Vassell went on to compete, but the strain ultimately hampered his abilities. He finished eighth in the long jump, and missed marks he knew he could reach in the 100-meter dash, 200-meter dash and the 4×100 meter relay due to his injury.
“I can’t lie, it was disappointing,” said Vassell. “For me, competing in the Military World Games was the biggest stage I’d ever been on and I just wanted to give it my all. Some of the guys I was competing against actually competed in the Olympics in London, and one guy I met competed in the Olympics in Beijing. When you’re going against talent and skill like that, your body has to be clicking on all cylinders.”
In South Korea, Vassell said his body failed him and left him dissatisfied. He felt deep down he’d lost the opportunity of a lifetime.
Thus, while flying aboard the airplane, headed back to United States to continue his career as a master-at-arms in the Navy, Vassell did something he’d never done before — he questioned himself, doubting if his body could hold up against the stiff competition of the Military World Games. He wondered if he was getting too old to continue competing at such a high level. Then Vassell remembered what it felt like when he arrived in South Korea, and he imagined what it would be like to have that same feeling again.
“I couldn’t let go of what it felt like when I was riding through South Korea on my way to the stadium,” said Vassell. “I remember how it felt when I walked into Athlete’s Village. It was all far from anything I ever imagined. I’d be lying if I said I didn’t want to experience that again.”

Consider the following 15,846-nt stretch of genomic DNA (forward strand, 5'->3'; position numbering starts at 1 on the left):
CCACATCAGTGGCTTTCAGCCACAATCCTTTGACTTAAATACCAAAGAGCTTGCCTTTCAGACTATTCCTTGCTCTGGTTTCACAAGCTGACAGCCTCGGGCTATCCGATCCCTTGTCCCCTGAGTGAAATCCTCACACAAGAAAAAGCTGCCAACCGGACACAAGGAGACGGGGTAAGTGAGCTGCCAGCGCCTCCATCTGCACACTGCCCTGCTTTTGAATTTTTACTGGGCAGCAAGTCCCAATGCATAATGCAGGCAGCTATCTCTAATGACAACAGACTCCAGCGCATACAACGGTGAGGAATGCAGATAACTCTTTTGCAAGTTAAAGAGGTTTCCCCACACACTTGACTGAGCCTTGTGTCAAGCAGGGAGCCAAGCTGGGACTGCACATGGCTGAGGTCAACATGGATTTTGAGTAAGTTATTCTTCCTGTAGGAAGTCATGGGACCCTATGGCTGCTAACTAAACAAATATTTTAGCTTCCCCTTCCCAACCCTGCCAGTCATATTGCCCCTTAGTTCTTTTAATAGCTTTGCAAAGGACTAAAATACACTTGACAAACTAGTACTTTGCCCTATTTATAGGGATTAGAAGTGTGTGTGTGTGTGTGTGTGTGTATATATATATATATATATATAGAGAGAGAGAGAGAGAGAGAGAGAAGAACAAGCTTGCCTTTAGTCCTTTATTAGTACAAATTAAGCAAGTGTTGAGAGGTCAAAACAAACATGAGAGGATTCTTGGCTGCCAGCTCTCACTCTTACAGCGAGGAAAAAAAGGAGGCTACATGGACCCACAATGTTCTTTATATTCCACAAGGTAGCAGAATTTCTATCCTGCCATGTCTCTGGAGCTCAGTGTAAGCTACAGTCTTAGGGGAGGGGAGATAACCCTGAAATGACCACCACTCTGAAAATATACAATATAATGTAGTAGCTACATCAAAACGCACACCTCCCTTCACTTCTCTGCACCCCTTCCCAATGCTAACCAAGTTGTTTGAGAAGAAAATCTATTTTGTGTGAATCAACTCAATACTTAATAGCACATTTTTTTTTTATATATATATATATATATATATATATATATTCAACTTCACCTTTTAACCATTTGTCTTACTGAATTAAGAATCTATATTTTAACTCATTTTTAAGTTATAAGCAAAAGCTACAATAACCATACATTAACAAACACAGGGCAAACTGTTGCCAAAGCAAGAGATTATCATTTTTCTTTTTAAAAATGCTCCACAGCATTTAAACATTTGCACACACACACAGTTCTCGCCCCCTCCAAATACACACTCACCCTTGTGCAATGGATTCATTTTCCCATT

All of sudden, while remembering how it felt to be in South Korea, in the company of the other elite athletes, Vassell’s dissatisfaction started to subside. He made up his mind; he was going back to recover what he’d left in Mungyeong. There was, however, one problem. What Vassell was looking for was no longer in South Korea, but in China.
“In 2019, the games will be in China,” said Vassell. “I’m already on the team and I’ve got a chip on my shoulder. When I get in those blocks, all I’ll be thinking about is crossing that finish line, looking for the gold.”
The 7th Military World Games is slated to be held in Wuhan, China in 2019. Vassell is set to compete in the same events in which he competed in 2015, in South Korea. Currently deployed aboard the aircraft carrier USS Nimitz (CVN 68), Vassell faces some training challenges while at sea. Yet, he believes it’s all a mind game.
“Out here on the ship, there is no track for me to train on, and that does make it tough,” said Vassell. “But out here, it’s all mental. I have to stay focused. I have to be my biggest competitor out here. It’s all a game of discipline. I know what’s ahead of me and what’s behind me. However, I’m not looking back; I’m just moving forward. I know I won’t always be this fast or be able to jump this high, that’s why I have to take advantage of this opportunity I have in front of me. Come 2019, I’ll be ready. My motivation is that gold medal.”
Story by Mass Communication Specialist 1st Class Marcus L. Stanley